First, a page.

Energy/Environment

Duke Energy/Flickr

Every year, Duke Energy submits a plan to state regulators, showing how it will continue to supply power to the Carolinas over the next 15 years. It projects how the energy mix will change, what new power plants the company intends to build—how much will come from solar, wind, or coal. The most recent plan is out, and WFAE’s Ben Bradford joined All Things Considered Host Mark Rumsey for a quick survey of how Duke sees the energy landscape in 2029.


Duke Energy

Environmental groups launched new lawsuits today against Duke Energy for pollution from the company’s coal ash ponds in North Carolina, adding more strands to a tangled web of litigation between Duke, environmental groups and state regulators.


Energy Information Administration (eia.gov)

Duke Energy and Piedmont Natural Gas have chosen a builder and route for a new, major interstate natural gas pipeline to run through North Carolina, only the second such pipeline in the state. The first was built in 1951.


Eric Lang

Monday, September 1, 2014

This is a rebroadcast of an earlier show. 

Anna Joyner grew up roaming the hills and mountains of western North Carolina. She fell in love with the land and the streams, and devoted her life to preserving them against climate change.  She also grew up the daughter of mega church founder Rick Joyner. He had passionate beliefs of his own but they didn’t include belief in climate change. Anna and her father came to the attention of the producers of the Showtime Series on climate change, Years of Living Dangerously, and now their story will be told nationwide. But first, Anna and her father join us to talk about their journey to respect and learn from each other and see if they can work together for environmental change.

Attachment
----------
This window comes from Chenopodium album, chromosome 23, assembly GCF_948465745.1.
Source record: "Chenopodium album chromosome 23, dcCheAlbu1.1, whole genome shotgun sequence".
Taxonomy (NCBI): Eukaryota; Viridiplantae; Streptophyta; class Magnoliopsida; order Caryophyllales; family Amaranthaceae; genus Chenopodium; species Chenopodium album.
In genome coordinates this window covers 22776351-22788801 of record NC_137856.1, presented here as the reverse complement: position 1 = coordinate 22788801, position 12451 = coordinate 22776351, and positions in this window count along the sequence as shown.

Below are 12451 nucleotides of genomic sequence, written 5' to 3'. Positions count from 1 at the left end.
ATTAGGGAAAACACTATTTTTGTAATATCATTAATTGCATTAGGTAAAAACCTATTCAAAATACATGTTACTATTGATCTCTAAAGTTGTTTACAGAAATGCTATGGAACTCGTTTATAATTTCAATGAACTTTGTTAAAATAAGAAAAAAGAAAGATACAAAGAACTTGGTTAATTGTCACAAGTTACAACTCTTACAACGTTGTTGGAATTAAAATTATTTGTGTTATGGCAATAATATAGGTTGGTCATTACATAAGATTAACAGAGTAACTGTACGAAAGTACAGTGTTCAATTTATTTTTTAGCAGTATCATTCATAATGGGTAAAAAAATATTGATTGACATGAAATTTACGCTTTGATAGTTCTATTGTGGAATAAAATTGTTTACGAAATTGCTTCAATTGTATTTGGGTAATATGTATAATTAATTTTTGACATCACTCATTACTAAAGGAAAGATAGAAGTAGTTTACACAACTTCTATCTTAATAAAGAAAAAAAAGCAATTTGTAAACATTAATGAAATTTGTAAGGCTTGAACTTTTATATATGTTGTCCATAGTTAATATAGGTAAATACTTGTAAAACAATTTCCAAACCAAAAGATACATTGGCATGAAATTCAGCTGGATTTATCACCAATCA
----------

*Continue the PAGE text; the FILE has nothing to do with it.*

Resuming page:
hyperion327 / Flickr

On Friday, state senators passed the Regulatory Reform Act. It covers everything from oyster permits to Venus flytraps. It also includes a few sections on coastal management and isolated wetlands that environmental advocates say they're concerned about.  


Duke Energy/Flickr

Duke Energy earned more than $600 million in its second quarter this year, 80 percent more than last year.


Alexia Gyorody / WFAE

After negotiations between the state House and Senate broke down last night, Governor Pat McCrory issued an executive order about coal ash, stored by Duke Energy in ponds near waterways around the state.


Ben Bradford / WFAE

North Carolina’s environment agency is objecting to a proposed federal rule that would limit greenhouse gas emissions from the state’s power plants. 

The U.S. Environmental Protection Agency is currently hearing public comments on the proposed rule, the Obama administration’s largest effort directed toward climate change.


Jeff Willhelm / 2008 Observer File Photo

As part of a flurry of late night activity, the North Carolina Senate planned a vote on one of its top priorities, coal ash, and what to do about one hundred million tons of the waste, which is currently stored in ponds next to waterways around the state. But, the measure never made it to a vote.


The oil and gas extraction technique known as fracking is not yet legal in North Carolina, but a Pennsylvania company is seeking to buy the rights to oil and gas from landowners in Durham County. The state Department of Justice has told it to stop.


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